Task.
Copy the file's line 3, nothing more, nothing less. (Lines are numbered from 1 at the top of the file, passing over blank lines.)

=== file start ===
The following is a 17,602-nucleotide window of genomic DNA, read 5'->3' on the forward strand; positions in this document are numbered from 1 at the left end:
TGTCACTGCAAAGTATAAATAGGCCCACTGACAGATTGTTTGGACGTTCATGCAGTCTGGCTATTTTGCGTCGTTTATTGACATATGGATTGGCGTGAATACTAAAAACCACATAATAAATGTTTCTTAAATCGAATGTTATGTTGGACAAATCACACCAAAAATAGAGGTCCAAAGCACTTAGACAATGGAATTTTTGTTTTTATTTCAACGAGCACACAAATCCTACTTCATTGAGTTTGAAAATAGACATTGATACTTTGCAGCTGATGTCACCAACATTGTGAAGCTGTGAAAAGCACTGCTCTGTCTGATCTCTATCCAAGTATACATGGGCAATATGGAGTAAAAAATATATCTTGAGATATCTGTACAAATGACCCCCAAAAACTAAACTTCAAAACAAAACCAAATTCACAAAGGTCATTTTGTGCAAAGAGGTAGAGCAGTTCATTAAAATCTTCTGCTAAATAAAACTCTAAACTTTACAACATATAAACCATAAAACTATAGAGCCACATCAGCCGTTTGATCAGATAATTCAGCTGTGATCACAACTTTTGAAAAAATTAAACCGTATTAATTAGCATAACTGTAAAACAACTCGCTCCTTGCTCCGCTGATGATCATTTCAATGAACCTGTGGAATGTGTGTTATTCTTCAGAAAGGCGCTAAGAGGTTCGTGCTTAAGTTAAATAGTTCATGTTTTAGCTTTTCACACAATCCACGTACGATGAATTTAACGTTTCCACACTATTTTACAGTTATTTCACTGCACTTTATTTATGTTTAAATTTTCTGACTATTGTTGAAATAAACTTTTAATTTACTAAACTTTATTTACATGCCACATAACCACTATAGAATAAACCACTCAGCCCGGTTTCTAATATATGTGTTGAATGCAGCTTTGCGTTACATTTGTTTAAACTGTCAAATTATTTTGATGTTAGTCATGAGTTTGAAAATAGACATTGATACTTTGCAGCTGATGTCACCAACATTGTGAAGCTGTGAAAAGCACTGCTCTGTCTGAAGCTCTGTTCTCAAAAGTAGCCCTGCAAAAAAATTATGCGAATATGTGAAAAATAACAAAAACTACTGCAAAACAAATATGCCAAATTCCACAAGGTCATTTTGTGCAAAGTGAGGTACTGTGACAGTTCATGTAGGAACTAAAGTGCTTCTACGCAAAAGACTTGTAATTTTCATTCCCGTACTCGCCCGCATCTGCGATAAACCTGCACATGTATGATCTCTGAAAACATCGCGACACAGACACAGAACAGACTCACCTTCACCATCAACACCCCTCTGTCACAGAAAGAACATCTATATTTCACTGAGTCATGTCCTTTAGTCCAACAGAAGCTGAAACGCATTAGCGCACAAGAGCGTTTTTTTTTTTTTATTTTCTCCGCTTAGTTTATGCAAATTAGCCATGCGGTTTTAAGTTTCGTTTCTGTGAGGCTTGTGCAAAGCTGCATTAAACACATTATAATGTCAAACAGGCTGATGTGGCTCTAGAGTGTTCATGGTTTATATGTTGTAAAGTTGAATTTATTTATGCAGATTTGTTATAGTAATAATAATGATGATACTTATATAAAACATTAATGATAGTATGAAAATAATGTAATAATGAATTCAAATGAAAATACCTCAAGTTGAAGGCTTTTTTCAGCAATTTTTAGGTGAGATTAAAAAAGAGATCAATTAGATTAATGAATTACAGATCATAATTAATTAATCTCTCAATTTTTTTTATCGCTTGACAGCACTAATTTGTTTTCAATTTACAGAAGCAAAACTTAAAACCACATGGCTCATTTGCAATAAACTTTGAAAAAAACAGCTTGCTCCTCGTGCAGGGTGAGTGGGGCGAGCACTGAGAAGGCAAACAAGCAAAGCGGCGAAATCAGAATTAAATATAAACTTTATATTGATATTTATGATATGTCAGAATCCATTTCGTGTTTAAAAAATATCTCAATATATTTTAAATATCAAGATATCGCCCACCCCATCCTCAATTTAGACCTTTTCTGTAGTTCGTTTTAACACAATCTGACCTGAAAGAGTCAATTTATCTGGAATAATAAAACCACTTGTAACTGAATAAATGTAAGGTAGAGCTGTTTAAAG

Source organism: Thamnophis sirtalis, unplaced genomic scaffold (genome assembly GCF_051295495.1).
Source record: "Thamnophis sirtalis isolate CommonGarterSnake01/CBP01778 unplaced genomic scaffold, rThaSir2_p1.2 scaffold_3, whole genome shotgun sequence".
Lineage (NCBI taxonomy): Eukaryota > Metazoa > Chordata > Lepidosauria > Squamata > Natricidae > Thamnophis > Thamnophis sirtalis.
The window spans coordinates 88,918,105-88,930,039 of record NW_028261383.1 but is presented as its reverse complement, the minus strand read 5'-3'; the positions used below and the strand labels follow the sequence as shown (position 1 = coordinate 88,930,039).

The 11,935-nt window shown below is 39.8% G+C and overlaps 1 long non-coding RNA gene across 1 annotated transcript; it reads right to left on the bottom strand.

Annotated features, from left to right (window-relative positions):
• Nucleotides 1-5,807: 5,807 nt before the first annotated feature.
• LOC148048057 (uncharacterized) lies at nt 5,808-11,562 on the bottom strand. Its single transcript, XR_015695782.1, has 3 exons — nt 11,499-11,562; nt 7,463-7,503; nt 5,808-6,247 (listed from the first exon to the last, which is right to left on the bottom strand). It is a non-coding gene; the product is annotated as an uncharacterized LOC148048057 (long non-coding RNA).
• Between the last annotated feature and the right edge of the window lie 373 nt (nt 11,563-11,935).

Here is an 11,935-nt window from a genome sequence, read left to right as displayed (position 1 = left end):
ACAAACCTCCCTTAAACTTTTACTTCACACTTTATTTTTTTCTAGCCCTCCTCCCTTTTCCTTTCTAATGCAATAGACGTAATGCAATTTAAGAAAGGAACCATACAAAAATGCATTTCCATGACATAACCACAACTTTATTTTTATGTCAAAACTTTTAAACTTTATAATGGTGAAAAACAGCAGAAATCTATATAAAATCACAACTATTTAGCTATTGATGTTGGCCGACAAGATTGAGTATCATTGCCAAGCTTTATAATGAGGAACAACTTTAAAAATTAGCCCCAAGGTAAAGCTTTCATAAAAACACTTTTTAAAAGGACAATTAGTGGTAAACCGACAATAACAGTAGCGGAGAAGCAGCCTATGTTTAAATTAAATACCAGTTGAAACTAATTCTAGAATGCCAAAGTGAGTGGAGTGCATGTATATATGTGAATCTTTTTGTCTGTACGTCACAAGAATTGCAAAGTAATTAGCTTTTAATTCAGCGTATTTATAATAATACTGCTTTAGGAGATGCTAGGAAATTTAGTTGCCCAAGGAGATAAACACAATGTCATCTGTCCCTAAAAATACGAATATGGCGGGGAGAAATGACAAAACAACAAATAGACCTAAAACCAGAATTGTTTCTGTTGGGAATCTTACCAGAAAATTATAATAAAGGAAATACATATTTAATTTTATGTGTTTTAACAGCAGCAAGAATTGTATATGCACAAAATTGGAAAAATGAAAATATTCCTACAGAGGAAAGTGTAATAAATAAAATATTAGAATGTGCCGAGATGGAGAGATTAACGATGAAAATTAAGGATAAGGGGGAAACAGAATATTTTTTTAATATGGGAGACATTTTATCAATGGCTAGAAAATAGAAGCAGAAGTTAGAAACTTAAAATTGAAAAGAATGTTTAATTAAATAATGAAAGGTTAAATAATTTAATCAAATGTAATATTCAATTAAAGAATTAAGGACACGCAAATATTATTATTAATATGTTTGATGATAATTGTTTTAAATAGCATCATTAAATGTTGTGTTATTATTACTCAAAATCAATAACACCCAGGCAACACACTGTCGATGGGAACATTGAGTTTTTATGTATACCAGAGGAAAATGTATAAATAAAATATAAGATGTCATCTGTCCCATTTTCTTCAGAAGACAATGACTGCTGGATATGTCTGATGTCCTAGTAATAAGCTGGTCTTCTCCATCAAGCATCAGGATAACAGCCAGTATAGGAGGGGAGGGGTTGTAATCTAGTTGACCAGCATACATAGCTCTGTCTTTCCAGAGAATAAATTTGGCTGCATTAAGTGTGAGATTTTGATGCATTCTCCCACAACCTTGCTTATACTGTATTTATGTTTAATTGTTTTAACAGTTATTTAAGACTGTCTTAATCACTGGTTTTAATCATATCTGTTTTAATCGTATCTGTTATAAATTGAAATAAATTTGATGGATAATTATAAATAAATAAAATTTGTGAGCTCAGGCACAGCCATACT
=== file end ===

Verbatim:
Source organism: Thamnophis sirtalis, unplaced genomic scaffold (genome assembly GCF_051295495.1).